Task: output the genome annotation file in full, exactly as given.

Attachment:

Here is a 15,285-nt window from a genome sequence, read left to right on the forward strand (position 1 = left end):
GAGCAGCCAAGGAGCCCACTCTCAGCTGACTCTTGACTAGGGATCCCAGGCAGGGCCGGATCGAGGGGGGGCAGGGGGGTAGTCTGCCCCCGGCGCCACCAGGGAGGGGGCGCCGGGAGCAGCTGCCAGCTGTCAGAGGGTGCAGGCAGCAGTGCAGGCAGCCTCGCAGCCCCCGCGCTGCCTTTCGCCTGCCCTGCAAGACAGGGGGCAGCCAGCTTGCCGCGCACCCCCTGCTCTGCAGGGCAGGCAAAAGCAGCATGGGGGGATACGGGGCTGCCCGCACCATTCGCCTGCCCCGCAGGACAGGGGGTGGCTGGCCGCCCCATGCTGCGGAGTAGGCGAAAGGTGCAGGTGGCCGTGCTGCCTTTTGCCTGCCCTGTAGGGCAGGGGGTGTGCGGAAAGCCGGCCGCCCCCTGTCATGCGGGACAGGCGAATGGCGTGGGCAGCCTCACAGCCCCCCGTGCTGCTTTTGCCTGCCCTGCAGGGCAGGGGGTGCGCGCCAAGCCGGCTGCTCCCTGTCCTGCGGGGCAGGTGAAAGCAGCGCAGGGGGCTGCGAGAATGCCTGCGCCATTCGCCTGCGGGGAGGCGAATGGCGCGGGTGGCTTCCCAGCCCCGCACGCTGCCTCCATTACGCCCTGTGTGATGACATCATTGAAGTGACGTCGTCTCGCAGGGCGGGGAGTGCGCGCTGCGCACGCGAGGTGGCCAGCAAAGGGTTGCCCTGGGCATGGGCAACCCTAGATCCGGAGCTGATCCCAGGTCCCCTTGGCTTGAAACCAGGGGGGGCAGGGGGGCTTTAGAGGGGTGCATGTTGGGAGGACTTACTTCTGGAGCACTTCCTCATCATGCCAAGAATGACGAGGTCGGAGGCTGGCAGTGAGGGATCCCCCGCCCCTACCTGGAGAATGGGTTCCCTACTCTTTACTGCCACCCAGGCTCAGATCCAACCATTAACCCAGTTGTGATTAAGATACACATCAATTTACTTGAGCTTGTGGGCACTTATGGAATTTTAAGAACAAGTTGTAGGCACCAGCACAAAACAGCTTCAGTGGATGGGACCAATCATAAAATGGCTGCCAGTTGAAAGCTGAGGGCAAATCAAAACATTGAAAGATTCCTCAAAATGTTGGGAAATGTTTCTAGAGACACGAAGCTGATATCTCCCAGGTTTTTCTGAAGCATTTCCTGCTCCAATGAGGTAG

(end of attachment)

Here is a 15,285-nt window from a genome sequence, read left to right on the forward strand (position 1 = left end):
GAGCAGCCAAGGAGCCCACTCTCAGCTGACTCTTGACTAGGGATCCCAGGCAGGGCCGGATCGAGGGGGGGCAGGGGGGTAGTCTGCCCCCGGCGCCACCAGGGAGGGGGCGCCGGGAGCAGCTGCCAGCTGTCAGAGGGTGCAGGCAGCAGTGCAGGCAGCCTCGCAGCCCCCGCGCTGCCTTTCGCCTGCCCTGCAAGACAGGGGGCAGCCAGCTTGCCGCGCACCCCCTGCTCTGCAGGGCAGGCAAAAGCAGCATGGGGGGATACGGGGCTGCCCGCACCATTCGCCTGCCCCGCAGGACAGGGGGTGGCTGGCCGCCCCATGCTGCGGAGTAGGCGAAAGGTGCAGGTGGCCGTGCTGCCTTTTGCCTGCCCTGTAGGGCAGGGGGTGTGCGGAAAGCCGGCCGCCCCCTGTCATGCGGGACAGGCGAATGGCGTGGGCAGCCTCACAGCCCCCCGTGCTGCTTTTGCCTGCCCTGCAGGGCAGGGGGTGCGCGCCAAGCCGGCTGCTCCCTGTCCTGCGGGGCAGGTGAAAGCAGCGCAGGGGGCTGCGAGAATGCCTGCGCCATTCGCCTGCGGGGAGGCGAATGGCGCGGGTGGCTTCCCAGCCCCGCACGCTGCCTCCATTACGCCCTGTGTGATGACATCATTGAAGTGACGTCGTCTCGCAGGGCGGGGAGTGCGCGCTGCGCACGCGAGGTGGCCAGCAAAGGGTTGCCCTGGGCATGGGCAACCCTAGATCCGGAGCTGATCCCAGGTCCCCTTGGCTTGAAACCAGGGGGGGCAGGGGGGCTTTAGAGGGGTGCATGTTGGGAGGACTTACTTCTGGAGCACTTCCTCATCATGCCAAGAATGACGAGGTCGGAGGCTGGCAGTGAGGGATCCCCCGCCCCTACCTGGAGAATGGGTTCCCTACTCTTTACTGCCACCCAGGCTCAGATCCAACCATTAACCCAGTTGTGATTAAGATACACATCAATTTACTTGAGCTTGTGGGCACTTATGGAATTTTAAGAACAAGTTGTAGGCACCAGCACAAAACAGCTTCAGTGGATGGGACCAATCATAAAATGGCTGCCAGTTGAAAGCTGAGGGCAAATCAAAACATTGAAAGATTCCTCAAAATGTTGGGAAATGTTTCTAGAGACACGAAGCTGATATCTCCCAGGTTTTTCTGAAGCATTTCCTGCTCCAATGAGGTAG